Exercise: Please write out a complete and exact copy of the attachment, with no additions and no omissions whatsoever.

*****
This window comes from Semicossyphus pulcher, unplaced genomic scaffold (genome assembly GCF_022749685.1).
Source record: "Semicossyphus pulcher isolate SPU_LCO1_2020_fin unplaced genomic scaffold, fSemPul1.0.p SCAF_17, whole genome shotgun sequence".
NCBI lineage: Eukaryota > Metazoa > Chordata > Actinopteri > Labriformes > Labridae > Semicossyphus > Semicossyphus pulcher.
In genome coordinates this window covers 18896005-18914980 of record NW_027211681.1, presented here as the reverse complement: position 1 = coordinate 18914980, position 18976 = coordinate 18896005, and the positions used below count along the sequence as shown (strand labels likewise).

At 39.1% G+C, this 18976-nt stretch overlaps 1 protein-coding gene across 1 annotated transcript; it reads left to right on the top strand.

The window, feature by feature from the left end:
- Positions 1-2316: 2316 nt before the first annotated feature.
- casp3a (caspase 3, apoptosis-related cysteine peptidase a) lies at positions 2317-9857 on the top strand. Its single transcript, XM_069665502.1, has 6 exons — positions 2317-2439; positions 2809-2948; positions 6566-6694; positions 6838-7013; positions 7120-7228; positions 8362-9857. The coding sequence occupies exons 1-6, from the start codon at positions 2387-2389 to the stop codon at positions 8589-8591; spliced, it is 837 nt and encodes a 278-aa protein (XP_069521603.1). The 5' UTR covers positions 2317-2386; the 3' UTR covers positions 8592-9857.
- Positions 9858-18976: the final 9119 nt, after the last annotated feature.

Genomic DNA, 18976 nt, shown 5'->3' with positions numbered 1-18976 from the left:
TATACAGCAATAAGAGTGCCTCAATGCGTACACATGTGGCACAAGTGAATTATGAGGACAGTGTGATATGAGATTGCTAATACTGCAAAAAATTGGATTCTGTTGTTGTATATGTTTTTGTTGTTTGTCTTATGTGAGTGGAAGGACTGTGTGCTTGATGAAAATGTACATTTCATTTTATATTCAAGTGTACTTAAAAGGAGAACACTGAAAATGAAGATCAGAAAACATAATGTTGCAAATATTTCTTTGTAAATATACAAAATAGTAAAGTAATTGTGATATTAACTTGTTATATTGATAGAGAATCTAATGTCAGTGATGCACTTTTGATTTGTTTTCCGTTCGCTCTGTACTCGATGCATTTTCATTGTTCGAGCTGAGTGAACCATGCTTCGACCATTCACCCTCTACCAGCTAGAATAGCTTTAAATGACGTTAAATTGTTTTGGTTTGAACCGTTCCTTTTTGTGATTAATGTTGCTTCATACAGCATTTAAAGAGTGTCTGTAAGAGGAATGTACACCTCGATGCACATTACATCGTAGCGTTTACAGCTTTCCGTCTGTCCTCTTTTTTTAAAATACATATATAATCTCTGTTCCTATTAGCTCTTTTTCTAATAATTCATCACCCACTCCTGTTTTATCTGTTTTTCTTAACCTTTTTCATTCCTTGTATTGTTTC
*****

This window comes from Semicossyphus pulcher, unplaced genomic scaffold (genome assembly GCF_022749685.1).
Source record: "Semicossyphus pulcher isolate SPU_LCO1_2020_fin unplaced genomic scaffold, fSemPul1.0.p SCAF_17, whole genome shotgun sequence".
NCBI lineage: Eukaryota > Metazoa > Chordata > Actinopteri > Labriformes > Labridae > Semicossyphus > Semicossyphus pulcher.
In genome coordinates this window covers 18896005-18914980 of record NW_027211681.1, presented here as the reverse complement: position 1 = coordinate 18914980, position 18976 = coordinate 18896005, and the positions used below count along the sequence as shown (strand labels likewise).

At 39.1% G+C, this 18976-nt stretch overlaps 1 protein-coding gene across 1 annotated transcript; it reads left to right on the top strand.

The window, feature by feature from the left end:
- Positions 1-2316: 2316 nt before the first annotated feature.
- casp3a (caspase 3, apoptosis-related cysteine peptidase a) lies at positions 2317-9857 on the top strand. Its single transcript, XM_069665502.1, has 6 exons — positions 2317-2439; positions 2809-2948; positions 6566-6694; positions 6838-7013; positions 7120-7228; positions 8362-9857. The coding sequence occupies exons 1-6, from the start codon at positions 2387-2389 to the stop codon at positions 8589-8591; spliced, it is 837 nt and encodes a 278-aa protein (XP_069521603.1). The 5' UTR covers positions 2317-2386; the 3' UTR covers positions 8592-9857.
- Positions 9858-18976: the final 9119 nt, after the last annotated feature.

Genomic DNA, 18976 nt, shown 5'->3' with positions numbered 1-18976 from the left:
TATACAGCAATAAGAGTGCCTCAATGCGTACACATGTGGCACAAGTGAATTATGAGGACAGTGTGATATGAGATTGCTAATACTGCAAAAAATTGGATTCTGTTGTTGTATATGTTTTTGTTGTTTGTCTTATGTGAGTGGAAGGACTGTGTGCTTGATGAAAATGTACATTTCATTTTATATTCAAGTGTACTTAAAAGGAGAACACTGAAAATGAAGATCAGAAAACATAATGTTGCAAATATTTCTTTGTAAATATACAAAATAGTAAAGTAATTGTGATATTAACTTGTTATATTGATAGAGAATCTAATGTCAGTGATGCACTTTTGATTTGTTTTCCGTTCGCTCTGTACTCGATGCATTTTCATTGTTCGAGCTGAGTGAACCATGCTTCGACCATTCACCCTCTACCAGCTAGAATAGCTTTAAATGACGTTAAATTGTTTTGGTTTGAACCGTTCCTTTTTGTGATTAATGTTGCTTCATACAGCATTTAAAGAGTGTCTGTAAGAGGAATGTACACCTCGATGCACATTACATCGTAGCGTTTACAGCTTTCCGTCTGTCCTCTTTTTTTAAAATACATATATAATCTCTGTTCCTATTAGCTCTTTTTCTAATAATTCATCACCCACTCCTGTTTTATCTGTTTTTCTTAACCTTTTTCATTCCTTGTATTGTTTC